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If I quote someone in a context where a blockquote is appropriate and there isn't lead-in prose which identifies the source, how should it be typeset? I'm quoting a saying or remark, as would be done in a "list of quotes" or the front matter for a book or chapter.

How would this example be improved? Is there anything wrong with it?

Lorem ipsum dolor sit amet, consectetur adipisicing elit, sed do eiusmod tempor incididunt ut labore et dolore magna aliqua...
  — Fred Nurk

This varies by which style guide is being used and is essentially a trivial problem, so please qualify answers with any details about when they'd be appropriate. I'm assuming an audience of the general population, much like for this site.

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2 Answers 2

up vote 5 down vote accepted

For this kind of styling, you should check out your favourite news sources, as they constantly use blockquotes, though they are more prone to use inline quotes.

BBC, for instance often does it something like this:

Lorem ipsum dolor sit amet, consectetur adipisicing elit, sed do eiusmod tempor incididunt ut labore et dolore magna aliqua...

Fred Nurk

And sometimes like this:

Fred Nurk: "Lorem ipsum dolor sit amet, consectetur adipisicing elit, sed do eiusmod tempor incididunt ut labore et dolore magna aliqua..."

Otherwise, consult a manual of style.

But I think the way you have done it originally is fine. The main point is to be clear and concise. And do try to keep consistent within a work, or within a publication. If you are writing for a publication do it the same way the publication normally does it.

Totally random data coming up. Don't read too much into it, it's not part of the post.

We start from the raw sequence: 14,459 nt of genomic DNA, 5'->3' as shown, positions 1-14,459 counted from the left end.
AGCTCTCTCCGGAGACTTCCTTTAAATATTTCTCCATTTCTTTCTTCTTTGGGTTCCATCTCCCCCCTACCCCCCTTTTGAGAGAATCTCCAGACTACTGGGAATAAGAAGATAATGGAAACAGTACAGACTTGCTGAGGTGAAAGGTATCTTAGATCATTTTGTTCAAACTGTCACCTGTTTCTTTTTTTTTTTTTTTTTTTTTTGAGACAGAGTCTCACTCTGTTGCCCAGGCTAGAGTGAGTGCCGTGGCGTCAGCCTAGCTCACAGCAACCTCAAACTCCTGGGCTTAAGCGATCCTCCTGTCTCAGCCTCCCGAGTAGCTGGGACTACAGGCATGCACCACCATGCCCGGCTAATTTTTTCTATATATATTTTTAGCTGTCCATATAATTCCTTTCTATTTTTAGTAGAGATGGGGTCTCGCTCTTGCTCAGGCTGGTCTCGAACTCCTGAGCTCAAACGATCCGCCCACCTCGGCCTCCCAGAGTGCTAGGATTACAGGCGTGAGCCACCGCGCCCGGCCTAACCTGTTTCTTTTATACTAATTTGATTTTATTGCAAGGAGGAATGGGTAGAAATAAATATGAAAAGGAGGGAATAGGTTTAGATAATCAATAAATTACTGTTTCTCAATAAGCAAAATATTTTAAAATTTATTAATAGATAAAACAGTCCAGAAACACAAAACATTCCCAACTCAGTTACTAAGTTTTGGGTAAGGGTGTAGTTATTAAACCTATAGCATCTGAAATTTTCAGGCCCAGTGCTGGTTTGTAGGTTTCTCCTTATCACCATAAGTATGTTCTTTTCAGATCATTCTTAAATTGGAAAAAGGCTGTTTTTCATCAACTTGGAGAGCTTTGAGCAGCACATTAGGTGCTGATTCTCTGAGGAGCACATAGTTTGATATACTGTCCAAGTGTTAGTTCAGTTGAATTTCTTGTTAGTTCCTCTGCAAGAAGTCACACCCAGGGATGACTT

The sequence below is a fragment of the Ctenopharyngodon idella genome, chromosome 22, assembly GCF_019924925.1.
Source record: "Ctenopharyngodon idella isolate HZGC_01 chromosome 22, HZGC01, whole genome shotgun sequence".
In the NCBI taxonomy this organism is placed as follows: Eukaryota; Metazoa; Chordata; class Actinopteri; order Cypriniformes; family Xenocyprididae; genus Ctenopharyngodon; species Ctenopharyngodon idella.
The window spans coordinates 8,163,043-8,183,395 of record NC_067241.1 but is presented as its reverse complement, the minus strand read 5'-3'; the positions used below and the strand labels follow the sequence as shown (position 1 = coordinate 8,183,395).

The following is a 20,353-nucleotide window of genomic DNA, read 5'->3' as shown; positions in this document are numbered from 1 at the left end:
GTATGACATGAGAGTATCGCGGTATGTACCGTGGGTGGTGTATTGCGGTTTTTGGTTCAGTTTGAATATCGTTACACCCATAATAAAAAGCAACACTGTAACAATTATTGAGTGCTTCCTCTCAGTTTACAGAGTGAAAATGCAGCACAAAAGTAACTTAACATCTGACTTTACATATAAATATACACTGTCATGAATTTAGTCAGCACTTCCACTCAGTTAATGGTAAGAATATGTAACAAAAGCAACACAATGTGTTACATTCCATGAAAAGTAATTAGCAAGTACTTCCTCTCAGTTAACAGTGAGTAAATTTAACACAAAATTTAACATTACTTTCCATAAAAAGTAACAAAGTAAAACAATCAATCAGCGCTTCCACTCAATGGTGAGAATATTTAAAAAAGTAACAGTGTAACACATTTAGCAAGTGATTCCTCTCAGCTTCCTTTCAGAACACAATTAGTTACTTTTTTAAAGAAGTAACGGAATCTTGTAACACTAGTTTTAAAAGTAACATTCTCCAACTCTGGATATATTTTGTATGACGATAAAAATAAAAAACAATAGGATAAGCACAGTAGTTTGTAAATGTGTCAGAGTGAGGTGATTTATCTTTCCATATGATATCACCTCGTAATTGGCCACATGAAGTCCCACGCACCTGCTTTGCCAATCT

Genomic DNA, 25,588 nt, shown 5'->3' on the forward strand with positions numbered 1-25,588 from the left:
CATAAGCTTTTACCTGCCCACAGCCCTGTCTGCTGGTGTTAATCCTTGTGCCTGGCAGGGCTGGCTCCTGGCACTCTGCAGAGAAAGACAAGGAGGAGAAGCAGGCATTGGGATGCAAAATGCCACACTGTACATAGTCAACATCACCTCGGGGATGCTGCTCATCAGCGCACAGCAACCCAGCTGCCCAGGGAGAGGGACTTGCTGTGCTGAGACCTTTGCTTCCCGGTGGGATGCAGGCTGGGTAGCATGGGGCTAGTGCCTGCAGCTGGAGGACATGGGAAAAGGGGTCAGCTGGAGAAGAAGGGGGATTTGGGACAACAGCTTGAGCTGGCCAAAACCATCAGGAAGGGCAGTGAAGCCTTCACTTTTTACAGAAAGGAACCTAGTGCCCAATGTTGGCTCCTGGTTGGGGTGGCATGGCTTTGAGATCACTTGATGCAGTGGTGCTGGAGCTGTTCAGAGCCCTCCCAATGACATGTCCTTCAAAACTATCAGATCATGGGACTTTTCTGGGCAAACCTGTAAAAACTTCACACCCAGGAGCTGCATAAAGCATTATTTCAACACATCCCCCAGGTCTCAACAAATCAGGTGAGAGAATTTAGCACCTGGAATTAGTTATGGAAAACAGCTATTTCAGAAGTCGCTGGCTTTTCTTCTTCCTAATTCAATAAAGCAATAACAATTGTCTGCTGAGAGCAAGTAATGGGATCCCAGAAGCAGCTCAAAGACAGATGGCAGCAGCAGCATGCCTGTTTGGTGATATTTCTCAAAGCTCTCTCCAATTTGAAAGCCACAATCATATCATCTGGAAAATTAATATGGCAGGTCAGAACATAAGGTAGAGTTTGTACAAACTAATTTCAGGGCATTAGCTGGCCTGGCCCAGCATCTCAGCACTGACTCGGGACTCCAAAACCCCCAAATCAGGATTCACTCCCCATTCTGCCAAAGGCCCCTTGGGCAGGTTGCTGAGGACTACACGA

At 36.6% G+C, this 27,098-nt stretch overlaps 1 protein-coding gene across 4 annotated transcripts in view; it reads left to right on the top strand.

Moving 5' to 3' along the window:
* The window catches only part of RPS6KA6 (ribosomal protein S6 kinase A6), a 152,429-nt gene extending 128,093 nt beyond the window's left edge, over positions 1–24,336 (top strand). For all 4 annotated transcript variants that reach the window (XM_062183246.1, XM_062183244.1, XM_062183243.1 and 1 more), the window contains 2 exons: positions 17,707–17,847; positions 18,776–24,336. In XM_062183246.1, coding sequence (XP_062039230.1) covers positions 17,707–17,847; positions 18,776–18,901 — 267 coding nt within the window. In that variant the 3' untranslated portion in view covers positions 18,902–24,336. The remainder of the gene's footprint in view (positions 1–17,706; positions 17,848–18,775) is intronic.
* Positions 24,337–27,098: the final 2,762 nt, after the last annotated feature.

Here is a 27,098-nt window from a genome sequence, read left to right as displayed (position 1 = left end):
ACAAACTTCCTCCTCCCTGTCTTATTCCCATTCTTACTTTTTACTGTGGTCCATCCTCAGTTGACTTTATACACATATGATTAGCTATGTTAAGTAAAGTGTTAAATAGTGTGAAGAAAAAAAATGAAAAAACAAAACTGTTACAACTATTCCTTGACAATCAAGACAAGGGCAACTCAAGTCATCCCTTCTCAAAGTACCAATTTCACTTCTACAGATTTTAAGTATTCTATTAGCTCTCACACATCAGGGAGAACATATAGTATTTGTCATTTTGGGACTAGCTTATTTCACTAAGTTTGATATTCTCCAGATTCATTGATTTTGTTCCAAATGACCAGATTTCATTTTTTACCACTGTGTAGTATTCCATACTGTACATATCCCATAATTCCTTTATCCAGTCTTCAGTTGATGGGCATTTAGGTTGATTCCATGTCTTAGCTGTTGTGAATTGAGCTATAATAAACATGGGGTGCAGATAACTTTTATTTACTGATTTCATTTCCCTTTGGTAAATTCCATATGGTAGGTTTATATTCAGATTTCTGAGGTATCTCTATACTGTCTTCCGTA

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You have answered it yourself: it should be done as per the style guide for the publisher or publication in question, or in whichever manner whoever is paying you or marking you likes it. A commonplace solution seems to be a couple of ems indent left and right, a half-line space before and after, and a point or so smaller type than the body text.

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What do various style guides say? Does the style above match any of them? I'm not concentrating on the blockquote part (indentation on both sides, typeface, etc.), more on the quotation and citing. –  Roger Pate Oct 11 '10 at 22:45

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